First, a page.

Adam is hosting a webinar on this 31 March from 12-1:30 pm.
Please RSVP for the webinar to [email protected] along with your preferred video conference platform (Zoom or MS Teams). If you have questions or comments in advance, then please email them to Adam [email protected] so they can be addressed during the webinar.
The issues identified in this report have wider implications for Aotearoa and are relevant to shaping of future policy around permanent forestry and also the content and structure of future forestry grant programmes.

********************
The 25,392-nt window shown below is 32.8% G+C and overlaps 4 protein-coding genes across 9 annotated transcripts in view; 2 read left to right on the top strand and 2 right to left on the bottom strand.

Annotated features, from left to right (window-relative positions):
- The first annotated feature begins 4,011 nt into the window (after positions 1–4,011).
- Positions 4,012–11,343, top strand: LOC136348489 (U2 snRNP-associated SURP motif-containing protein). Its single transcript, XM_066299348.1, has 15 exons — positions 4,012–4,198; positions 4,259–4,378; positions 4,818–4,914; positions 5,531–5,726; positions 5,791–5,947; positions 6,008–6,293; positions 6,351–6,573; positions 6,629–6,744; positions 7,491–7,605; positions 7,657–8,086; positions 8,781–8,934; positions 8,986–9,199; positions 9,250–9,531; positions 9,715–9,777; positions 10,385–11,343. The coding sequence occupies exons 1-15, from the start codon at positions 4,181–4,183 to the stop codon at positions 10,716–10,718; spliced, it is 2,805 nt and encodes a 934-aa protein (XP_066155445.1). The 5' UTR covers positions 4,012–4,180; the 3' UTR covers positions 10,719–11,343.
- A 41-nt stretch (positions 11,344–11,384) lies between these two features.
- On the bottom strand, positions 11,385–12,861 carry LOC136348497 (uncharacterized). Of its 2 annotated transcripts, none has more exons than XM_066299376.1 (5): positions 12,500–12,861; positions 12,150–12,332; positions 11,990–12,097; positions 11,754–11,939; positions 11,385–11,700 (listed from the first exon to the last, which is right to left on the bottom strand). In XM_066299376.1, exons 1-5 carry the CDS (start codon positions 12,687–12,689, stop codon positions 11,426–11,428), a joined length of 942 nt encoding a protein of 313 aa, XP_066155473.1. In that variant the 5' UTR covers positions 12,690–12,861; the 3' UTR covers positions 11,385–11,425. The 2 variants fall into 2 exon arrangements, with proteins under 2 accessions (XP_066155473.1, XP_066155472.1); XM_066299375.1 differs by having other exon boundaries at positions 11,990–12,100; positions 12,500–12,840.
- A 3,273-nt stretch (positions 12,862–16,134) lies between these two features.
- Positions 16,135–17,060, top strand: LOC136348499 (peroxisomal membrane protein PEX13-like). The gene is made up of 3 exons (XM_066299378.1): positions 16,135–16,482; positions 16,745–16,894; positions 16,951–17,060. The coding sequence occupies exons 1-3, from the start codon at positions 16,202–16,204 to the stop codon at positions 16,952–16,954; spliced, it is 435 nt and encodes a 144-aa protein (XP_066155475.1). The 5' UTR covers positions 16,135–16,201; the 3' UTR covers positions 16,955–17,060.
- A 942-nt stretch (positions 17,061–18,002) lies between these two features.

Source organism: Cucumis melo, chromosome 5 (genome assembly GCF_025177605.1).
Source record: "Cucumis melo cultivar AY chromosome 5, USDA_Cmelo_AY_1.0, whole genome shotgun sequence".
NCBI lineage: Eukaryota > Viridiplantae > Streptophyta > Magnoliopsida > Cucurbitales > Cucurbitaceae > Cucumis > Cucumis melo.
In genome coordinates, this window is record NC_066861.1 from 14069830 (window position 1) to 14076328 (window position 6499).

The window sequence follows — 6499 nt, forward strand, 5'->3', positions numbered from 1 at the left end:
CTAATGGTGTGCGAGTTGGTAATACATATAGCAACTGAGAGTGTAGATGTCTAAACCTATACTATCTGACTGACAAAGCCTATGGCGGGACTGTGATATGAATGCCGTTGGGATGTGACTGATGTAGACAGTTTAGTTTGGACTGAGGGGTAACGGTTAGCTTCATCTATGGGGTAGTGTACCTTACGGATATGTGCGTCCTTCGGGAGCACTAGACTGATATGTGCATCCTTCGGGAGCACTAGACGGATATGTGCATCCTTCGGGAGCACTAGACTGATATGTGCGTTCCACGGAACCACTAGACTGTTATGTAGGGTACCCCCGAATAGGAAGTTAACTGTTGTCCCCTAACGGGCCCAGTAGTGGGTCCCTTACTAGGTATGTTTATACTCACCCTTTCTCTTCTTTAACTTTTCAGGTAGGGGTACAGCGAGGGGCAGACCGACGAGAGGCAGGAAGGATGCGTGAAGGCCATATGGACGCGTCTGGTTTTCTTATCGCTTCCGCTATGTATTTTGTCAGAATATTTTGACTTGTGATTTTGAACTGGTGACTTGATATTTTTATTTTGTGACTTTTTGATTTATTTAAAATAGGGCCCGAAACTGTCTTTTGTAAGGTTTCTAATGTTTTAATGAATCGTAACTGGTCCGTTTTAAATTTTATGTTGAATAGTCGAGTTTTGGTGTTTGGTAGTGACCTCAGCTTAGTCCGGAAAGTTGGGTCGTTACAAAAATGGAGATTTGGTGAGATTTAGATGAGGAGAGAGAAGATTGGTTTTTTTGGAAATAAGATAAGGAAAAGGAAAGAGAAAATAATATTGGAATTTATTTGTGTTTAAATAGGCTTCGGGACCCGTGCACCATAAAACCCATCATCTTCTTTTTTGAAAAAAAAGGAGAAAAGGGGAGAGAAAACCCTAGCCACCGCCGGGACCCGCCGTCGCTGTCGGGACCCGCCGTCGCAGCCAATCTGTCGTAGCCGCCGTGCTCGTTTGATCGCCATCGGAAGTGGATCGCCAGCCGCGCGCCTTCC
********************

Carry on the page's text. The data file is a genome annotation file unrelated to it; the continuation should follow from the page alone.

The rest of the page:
The essential points of the native forestry report are: 1. There is widespread and genuine interest from landowners in having and restoring native vegetation on private land. 2. The historical extensive clearance of old-growth forest across the 420,500 ha project area means seed sources are widely depleted and enrichment planting is an applicable forest restoration requirement. 3. Anecdotal evidence indicates that feral deer populations are growing, and this will increasingly impact forest health. 4. Most potential for landscape scale forest restoration is found in managing regeneration (passive/lower cost) rather than planting native seedlings (active/higher cost). 5. There needs to be a greater emphasis on passive restoration interventions such as land retirement and reversion, effectively managing feral browser populations through community collaborations, quality ungulate-proof fencing, grant rates adequate to support land retirement, and enrichment planting. 6. Landowners require more ready access to technical advice on native forest restoration and greater levels of financial support for native forest establishment. 7. Establishing new forests without addressing existing threats faced by the existing forests (e.g., detrimental browser levels) makes little economic or ecological sense.